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Thread: D&C for retained products and breastfeeding

  1. #1

    Exclamation D&C for retained products and breastfeeding

    Help! My doctor left a piece of my placenta and I had it taken out 11 weeks after my delivery. Now, I have to take estrogen pills to prevent permanent scarring. Meanwhile, the pills are decreasing my milk supply My questions are:1. Is is ok to breastfeed while taking these estrogen pills? Pregnant mothers breastfeed their babies so I'd think it's ok. 2. I have to take these pills for at least 7 days. Does anyone know if my milk supply will come back when I stop the pills? Help! No one cares about my breastfeeding goals and my baby is so sad with the bottle 24-7. Fortunately, I have a freezer full of milk that I had stored all along (thank GOD)!

  2. #2

    Default Re: D&C for retained products and breastfeeding

    Hi and welcome maelli2013. how frustrating that you feel no one cares about your desire to nurse your baby. or recognize how important this is or both of you.

    Does your hcp or hospital have any lactation staff? Preferably an IBCLC? Or can you see one locally at all? What about local LLL?

    I am sorry I cannot answer your question about the safety of estrogen, because I am not sure exactly what you are taking. Is it a similar dosage/product to what would be in a birth control pill? If so I am pretty sure it IS considered safe for your baby to nurse but it is possible the estrogen will cause your milk production to dip a bit. However, you are only going to be taking the estrogen a short time it sounds like. That is good. It also depends on dosage and how your body responds.

    For more info I suggest that you call infantrisk, they are in the US and are open Central Standard Time 8-5 See # here: http://www.infantrisk.com/ But I just looked in the book Medication and Mothers Milk and estrogen at dosage typical for BC is considered safe for baby, the warnings are about the possible reduction in production. But again, I do not know what dose you are taking. If you call infantrisk with that info they can help you.

    To keep your production in the best shape it possibly can be, I suggest that once you know it is safe, actively encourage baby to nurse as much as you possibly can. Depending on how much baby will nurse, pump as well as needed.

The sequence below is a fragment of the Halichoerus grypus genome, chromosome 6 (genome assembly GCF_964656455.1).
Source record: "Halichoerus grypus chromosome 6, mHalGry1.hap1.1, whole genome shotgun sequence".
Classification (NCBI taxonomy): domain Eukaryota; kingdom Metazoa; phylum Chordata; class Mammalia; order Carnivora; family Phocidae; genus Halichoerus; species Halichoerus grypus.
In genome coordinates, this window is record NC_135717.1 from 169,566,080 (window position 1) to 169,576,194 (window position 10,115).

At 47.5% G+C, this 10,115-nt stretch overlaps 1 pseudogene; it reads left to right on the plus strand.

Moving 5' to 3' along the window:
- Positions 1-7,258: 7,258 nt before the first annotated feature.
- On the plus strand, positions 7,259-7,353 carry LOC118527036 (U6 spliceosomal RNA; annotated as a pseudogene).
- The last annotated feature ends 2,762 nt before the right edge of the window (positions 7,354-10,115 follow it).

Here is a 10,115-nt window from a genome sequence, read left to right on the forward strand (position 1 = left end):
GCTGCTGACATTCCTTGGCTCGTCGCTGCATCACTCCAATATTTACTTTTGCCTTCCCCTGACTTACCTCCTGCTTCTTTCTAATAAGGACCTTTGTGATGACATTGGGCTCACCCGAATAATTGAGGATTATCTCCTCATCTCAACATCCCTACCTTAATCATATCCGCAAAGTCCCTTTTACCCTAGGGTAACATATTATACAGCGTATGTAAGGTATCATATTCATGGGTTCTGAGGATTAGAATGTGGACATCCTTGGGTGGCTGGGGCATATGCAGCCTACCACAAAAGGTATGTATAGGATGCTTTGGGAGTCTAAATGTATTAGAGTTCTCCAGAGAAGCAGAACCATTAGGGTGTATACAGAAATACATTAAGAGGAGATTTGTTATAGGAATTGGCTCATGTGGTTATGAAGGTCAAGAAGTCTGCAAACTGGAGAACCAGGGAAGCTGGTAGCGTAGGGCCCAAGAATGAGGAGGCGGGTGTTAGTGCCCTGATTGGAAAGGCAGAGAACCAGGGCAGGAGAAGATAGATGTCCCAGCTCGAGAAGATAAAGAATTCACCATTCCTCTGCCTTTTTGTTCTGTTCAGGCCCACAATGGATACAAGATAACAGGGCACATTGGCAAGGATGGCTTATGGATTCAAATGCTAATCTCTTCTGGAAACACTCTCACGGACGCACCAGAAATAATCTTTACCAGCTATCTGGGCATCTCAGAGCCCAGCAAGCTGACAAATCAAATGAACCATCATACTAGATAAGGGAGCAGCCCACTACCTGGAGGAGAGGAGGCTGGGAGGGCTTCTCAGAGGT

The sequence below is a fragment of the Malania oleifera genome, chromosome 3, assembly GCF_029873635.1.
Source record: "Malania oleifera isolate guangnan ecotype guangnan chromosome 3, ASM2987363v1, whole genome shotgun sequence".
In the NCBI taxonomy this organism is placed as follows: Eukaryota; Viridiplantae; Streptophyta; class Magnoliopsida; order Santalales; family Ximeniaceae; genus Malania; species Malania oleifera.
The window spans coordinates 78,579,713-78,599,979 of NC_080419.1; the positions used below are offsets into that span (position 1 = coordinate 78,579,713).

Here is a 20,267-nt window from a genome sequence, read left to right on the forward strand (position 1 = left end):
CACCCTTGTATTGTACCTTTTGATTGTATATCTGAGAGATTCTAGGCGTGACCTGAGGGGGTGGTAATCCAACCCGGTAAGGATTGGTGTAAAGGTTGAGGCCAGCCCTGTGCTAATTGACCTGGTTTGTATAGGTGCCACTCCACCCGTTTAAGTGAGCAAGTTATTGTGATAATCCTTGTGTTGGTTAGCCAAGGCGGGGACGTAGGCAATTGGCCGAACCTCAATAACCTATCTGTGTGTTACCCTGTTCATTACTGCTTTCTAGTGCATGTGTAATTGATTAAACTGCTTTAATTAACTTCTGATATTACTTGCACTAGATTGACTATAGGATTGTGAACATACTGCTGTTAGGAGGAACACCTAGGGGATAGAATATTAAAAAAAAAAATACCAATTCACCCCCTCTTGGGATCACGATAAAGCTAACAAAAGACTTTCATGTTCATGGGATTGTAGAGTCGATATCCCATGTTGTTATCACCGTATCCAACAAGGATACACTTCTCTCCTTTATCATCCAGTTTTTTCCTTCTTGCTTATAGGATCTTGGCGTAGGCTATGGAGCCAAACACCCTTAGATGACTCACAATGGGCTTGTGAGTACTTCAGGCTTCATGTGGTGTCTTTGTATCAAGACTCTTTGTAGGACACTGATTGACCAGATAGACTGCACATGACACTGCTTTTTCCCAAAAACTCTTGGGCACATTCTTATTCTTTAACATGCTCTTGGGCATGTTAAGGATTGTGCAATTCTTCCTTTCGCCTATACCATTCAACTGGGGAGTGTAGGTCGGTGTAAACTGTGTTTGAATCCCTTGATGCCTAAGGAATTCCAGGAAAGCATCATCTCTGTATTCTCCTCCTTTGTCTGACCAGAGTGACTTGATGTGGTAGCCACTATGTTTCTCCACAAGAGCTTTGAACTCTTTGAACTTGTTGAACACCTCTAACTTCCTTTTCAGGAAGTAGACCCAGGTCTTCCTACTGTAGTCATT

Placenta retention itself can cause poor milk production. Up until this point were you exclusively breastfeeding?

  3. #3

    Default Re: D&C for retained products and breastfeeding

    Thank you SO MUCH! Yes, I have and continue to exclusively breastfeed. This is so helpful! I reached out to my pediatrician and good friend who reassured me that this could be safe. I had to pump and dump for about 2.5 days because of the anesthesia meds. My milk supply did drop a bit but once I started nursing again, it has recovered. So the hormones that I am taking are considered very similar to those that my body naturally would produce. My pediatrician confirmed that if I was pregnant and nursing, I would not be told to stop. So, this reassured me. Also, yes, the amount in them is lower than those in BCP.
    lllmeg I really thank you tremendously. This was very frustrating because I happen to be in the medical field myself with lots of training and I find that breastfeeding is so poorly understood and not given the importance that it truly deserves! It has been a week and now I continue to breastfeed and we are both very happy! No formula for my baby

  4. #4

    Default Re: D&C for retained products and breastfeeding

    Yay! Thanks for teh update. I am so happy you are still exclusively nursing and (it sounds like) recovering well. And I am very glad your hcps caught that retained placenta and took care of it!

    Just for future information and for others facing a surgical procedure who may read this thread, it is not (any longer) the typical recommendation that mothers need to pump and dump for ANY period of time following general anesthesia. Obviously every case is different, and this may have been needed in your case. But in most cases, it is considered entirely safe to nurse baby as soon as mom is awake after surgery or very shortly after. If baby is not present, mom should probably pump or hand express due to milk production concerns (and her own health and comfort,) but while she may choose to dump that expressed milk, it is not necessary. There is lots of info on surgical procedures and breastfeeding in this protocol from the Academy of Breastfeeding Medicine. http://www.bfmed.org/Media/Files/Pro...vised_2012.pdf -I have found the protocols on this site put out by the doctors of the ABM are esp. helpful when a doctor requires 'doctor to doctor" communication about breastfeeding.

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